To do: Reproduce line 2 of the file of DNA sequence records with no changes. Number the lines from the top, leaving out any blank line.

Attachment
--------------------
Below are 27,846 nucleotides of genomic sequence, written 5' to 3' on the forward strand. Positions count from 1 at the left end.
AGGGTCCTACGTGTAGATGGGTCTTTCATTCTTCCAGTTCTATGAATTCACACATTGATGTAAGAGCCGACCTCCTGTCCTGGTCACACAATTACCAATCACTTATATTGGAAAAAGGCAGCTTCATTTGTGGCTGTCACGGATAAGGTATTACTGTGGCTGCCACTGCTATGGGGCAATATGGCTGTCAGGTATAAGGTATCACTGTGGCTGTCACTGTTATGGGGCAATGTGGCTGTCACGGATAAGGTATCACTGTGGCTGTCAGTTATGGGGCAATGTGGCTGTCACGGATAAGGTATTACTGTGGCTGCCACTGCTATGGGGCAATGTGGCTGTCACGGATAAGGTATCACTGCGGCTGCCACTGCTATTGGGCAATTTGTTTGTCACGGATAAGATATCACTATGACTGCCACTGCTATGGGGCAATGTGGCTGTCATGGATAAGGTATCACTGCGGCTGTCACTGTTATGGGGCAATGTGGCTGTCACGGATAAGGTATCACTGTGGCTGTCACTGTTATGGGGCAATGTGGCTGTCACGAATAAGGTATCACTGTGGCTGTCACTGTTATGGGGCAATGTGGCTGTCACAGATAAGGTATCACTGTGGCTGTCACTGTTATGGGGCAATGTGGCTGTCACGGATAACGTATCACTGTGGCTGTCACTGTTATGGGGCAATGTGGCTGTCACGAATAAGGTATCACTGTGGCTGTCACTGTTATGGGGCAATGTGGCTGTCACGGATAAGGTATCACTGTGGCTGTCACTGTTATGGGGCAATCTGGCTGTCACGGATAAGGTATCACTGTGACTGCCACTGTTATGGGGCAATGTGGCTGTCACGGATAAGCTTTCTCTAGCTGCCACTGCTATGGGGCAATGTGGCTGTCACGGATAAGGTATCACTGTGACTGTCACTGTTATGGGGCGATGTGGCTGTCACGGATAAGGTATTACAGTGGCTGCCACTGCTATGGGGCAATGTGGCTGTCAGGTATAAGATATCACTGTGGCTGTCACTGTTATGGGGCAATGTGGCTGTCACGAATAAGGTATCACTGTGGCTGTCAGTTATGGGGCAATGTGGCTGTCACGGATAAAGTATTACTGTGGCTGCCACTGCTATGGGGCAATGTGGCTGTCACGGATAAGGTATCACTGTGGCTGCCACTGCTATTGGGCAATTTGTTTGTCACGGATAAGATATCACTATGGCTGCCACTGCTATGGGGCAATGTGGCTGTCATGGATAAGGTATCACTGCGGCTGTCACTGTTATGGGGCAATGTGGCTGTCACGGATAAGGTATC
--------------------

AGGGTCCTACGTGTAGATGGGTCTTTCATTCTTCCAGTTCTATGAATTCACACATTGATGTAAGAGCCGACCTCCTGTCCTGGTCACACAATTACCAATCACTTATATTGGAAAAAGGCAGCTTCATTTGTGGCTGTCACGGATAAGGTATTACTGTGGCTGCCACTGCTATGGGGCAATATGGCTGTCAGGTATAAGGTATCACTGTGGCTGTCACTGTTATGGGGCAATGTGGCTGTCACGGATAAGGTATCACTGTGGCTGTCAGTTATGGGGCAATGTGGCTGTCACGGATAAGGTATTACTGTGGCTGCCACTGCTATGGGGCAATGTGGCTGTCACGGATAAGGTATCACTGCGGCTGCCACTGCTATTGGGCAATTTGTTTGTCACGGATAAGATATCACTATGACTGCCACTGCTATGGGGCAATGTGGCTGTCATGGATAAGGTATCACTGCGGCTGTCACTGTTATGGGGCAATGTGGCTGTCACGGATAAGGTATCACTGTGGCTGTCACTGTTATGGGGCAATGTGGCTGTCACGAATAAGGTATCACTGTGGCTGTCACTGTTATGGGGCAATGTGGCTGTCACAGATAAGGTATCACTGTGGCTGTCACTGTTATGGGGCAATGTGGCTGTCACGGATAACGTATCACTGTGGCTGTCACTGTTATGGGGCAATGTGGCTGTCACGAATAAGGTATCACTGTGGCTGTCACTGTTATGGGGCAATGTGGCTGTCACGGATAAGGTATCACTGTGGCTGTCACTGTTATGGGGCAATCTGGCTGTCACGGATAAGGTATCACTGTGACTGCCACTGTTATGGGGCAATGTGGCTGTCACGGATAAGCTTTCTCTAGCTGCCACTGCTATGGGGCAATGTGGCTGTCACGGATAAGGTATCACTGTGACTGTCACTGTTATGGGGCGATGTGGCTGTCACGGATAAGGTATTACAGTGGCTGCCACTGCTATGGGGCAATGTGGCTGTCAGGTATAAGATATCACTGTGGCTGTCACTGTTATGGGGCAATGTGGCTGTCACGAATAAGGTATCACTGTGGCTGTCAGTTATGGGGCAATGTGGCTGTCACGGATAAAGTATTACTGTGGCTGCCACTGCTATGGGGCAATGTGGCTGTCACGGATAAGGTATCACTGTGGCTGCCACTGCTATTGGGCAATTTGTTTGTCACGGATAAGATATCACTATGGCTGCCACTGCTATGGGGCAATGTGGCTGTCATGGATAAGGTATCACTGCGGCTGTCACTGTTATGGGGCAATGTGGCTGTCACGGATAAGGTATC